Polocrunch
QUOTE (laenan kite @ Oct 10 2004, 04:57 PM)
QUOTE
(like being a dyslexic six-year-old), 



u meen lik dis?u iz insane if you cannae unnerstand me.
roflmfao
*



Guards! Guards! Seize this infidel!


Also, I just want to bring to the attention of all Americans the inherent ridiculousness of their system of punctuation. You dastards put your punctuation inside your quote-marks, even when it makes no sense to do so. Does anyone else agree that this is silly?
laenan kite
QUOTE (Polocrunch @ Oct 10 2004, 06:02 PM)
QUOTE (laenan kite @ Oct 10 2004, 04:57 PM)
QUOTE
(like being a dyslexic six-year-old),



u meen lik dis?u iz insane if you cannae unnerstand me.
roflmfao
*

Also, I just want to bring to the attention of all Americans



im not american!!!!!!!!!!!!!!!!!!!!!!!!!!!!!!!!!!!!!!!!!!!!!!!!!!!!!!!!!!!!!!!!!!!!!1
Polocrunch
But you are extremely annoying.

Please improve your language and your posting. It is accepted convention on Matazone that all members should avoid txtspk, Netspeak, 1337 and forms of English other than the standard English of your country of origin. It is also accepted - and enforced - convention that all posts should be relevant to the subject, and not one-liners and other such spam. Please try to keep to these conventions. You risk the invoking the wrath of the Moderators otherwise, and the last person who did that... well, let's just say that they never found the body.
Hobbes
QUOTE (Polocrunch @ Oct 10 2004, 05:02 PM)
You dastards put your punctuation inside your quote-marks, even when it makes no sense to do so. Does anyone else agree that this is silly?
*


How do you mean?
Give an example.
laenan kite
[quote=Polocrunch,Oct 10 2004, 05:02 PM]You dastards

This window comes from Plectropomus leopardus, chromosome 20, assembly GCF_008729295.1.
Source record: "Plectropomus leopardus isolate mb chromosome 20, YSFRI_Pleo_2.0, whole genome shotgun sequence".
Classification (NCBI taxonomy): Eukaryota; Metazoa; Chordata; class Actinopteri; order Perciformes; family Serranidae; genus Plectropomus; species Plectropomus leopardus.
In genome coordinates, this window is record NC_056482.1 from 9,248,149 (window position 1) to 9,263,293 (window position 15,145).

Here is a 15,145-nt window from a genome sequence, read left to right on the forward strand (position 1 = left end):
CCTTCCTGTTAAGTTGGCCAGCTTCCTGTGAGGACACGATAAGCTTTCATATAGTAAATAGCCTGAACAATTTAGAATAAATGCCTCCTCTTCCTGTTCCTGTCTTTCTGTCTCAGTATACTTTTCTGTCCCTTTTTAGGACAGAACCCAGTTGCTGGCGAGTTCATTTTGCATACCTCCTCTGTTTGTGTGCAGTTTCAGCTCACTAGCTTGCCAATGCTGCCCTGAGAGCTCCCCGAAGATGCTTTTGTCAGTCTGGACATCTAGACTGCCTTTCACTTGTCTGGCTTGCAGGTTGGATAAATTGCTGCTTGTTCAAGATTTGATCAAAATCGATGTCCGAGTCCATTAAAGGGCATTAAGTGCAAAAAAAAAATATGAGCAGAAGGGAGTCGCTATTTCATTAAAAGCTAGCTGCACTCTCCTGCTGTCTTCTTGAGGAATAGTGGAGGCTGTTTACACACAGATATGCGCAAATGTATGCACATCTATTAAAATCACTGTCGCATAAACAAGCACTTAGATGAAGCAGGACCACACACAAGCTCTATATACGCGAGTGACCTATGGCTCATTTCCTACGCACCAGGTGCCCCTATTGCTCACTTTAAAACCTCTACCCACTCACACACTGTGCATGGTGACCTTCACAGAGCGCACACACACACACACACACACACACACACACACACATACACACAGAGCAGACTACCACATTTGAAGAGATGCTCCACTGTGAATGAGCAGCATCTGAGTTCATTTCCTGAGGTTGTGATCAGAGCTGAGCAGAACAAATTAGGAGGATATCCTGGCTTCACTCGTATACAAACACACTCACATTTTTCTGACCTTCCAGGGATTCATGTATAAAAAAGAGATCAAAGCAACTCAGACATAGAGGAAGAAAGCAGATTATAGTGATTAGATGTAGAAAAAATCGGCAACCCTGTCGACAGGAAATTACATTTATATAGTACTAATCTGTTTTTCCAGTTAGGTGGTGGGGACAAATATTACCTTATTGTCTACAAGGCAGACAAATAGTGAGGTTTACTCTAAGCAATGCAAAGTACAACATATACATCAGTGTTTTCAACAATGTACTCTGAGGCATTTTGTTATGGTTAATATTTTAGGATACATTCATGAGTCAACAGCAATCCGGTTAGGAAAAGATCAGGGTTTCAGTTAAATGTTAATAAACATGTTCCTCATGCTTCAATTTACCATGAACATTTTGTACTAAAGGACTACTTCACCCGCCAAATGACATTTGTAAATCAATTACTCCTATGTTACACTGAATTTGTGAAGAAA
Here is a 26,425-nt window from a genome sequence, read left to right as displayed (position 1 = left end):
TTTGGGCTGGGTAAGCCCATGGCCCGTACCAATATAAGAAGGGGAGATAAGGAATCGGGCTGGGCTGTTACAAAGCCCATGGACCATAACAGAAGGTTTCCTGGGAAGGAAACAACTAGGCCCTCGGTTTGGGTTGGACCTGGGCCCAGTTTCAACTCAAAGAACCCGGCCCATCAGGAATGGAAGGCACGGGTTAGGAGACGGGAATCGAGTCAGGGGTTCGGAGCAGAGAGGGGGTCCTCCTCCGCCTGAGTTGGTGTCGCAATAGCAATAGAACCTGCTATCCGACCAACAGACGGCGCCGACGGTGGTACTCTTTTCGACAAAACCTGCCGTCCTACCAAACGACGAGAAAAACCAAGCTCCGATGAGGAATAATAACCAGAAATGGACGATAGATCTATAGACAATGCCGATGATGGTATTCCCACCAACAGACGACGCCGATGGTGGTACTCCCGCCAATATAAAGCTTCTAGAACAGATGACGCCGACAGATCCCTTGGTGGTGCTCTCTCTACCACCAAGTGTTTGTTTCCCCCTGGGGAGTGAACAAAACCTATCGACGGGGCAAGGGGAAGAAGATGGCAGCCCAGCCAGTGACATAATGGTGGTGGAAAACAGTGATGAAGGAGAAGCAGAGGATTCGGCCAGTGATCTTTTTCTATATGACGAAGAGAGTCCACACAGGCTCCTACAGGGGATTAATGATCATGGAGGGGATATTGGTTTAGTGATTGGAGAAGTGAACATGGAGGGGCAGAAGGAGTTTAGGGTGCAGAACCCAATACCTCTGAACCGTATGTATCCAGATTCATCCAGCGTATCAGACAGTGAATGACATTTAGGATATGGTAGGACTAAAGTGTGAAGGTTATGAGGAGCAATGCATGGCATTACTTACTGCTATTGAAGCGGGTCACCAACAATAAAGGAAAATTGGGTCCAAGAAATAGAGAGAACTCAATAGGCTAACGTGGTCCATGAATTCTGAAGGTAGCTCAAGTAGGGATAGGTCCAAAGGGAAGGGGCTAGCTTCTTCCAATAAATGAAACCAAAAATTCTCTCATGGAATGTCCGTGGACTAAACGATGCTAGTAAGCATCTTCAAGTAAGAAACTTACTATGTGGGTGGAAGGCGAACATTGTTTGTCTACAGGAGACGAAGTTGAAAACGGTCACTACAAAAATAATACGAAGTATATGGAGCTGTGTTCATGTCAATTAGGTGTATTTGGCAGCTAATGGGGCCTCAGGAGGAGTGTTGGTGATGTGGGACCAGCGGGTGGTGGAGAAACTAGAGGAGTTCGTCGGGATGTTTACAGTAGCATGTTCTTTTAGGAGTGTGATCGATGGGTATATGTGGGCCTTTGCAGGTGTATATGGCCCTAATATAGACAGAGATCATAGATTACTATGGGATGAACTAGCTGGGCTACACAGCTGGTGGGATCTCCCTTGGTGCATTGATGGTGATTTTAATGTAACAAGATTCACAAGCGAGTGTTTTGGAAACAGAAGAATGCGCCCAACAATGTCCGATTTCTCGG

*

[/quote

meenin hoo?
Polocrunch
QUOTE (candice @ Aug 18 2004, 08:32 PM)
Standard American English states that numbers should be written the same way I said, but British English allows for more "ands." I never would have guessed that.  Heh.  Either way is correct.
*


Not picking on you Cand, this is just for use as an example.

See how she placed the quote-marks around the full-stop, even though the 'and' was not part of a full sentence, and thus did not require a full-stop itself? British English would have the full-stop outside the quote-marks.
lygophilia
QUOTE (Polocrunch @ Oct 10 2004, 11:32 AM)
See how she placed the quote-marks around the full-stop, even though the 'and' was not part of a full sentence, and thus did not require a full-stop itself? British English would have the full-stop outside the quote-marks.
*

I always found that a little odd the way we put the periods before the quotation marks when quoting a word or phrase like Candice's.
vicrawr
QUOTE (lygophilia @ Oct 10 2004, 03:48 PM)
QUOTE (Polocrunch @ Oct 10 2004, 11:32 AM)
See how she placed the quote-marks around the full-stop, even though the 'and' was not part of a full sentence, and thus did not require a full-stop itself? British English would have the full-stop outside the quote-marks.
*

I always found that a little odd the way we put the periods before the quotation marks when quoting a word or phrase like Candice's.
*



Also, notice how Polo called "." these full-stops, whereas Lygo called them periods.
Polocrunch
Yeah, there are all sorts of strange names for punctuation marks. Some people used to call question marks 'marks of interrogation'. It sounds rather erotic, doesn't it?
gothictheysay
QUOTE
See how she placed the quote-marks around the full-stop, even though the 'and' was not part of a full sentence, and thus did not require a full-stop itself? British English would have the full-stop outside the quote-marks.


blink.gif Wouldn't we, too? There was a sign that said "Fish for Sale". In that case, the period would definitely not go inside... I think, at least.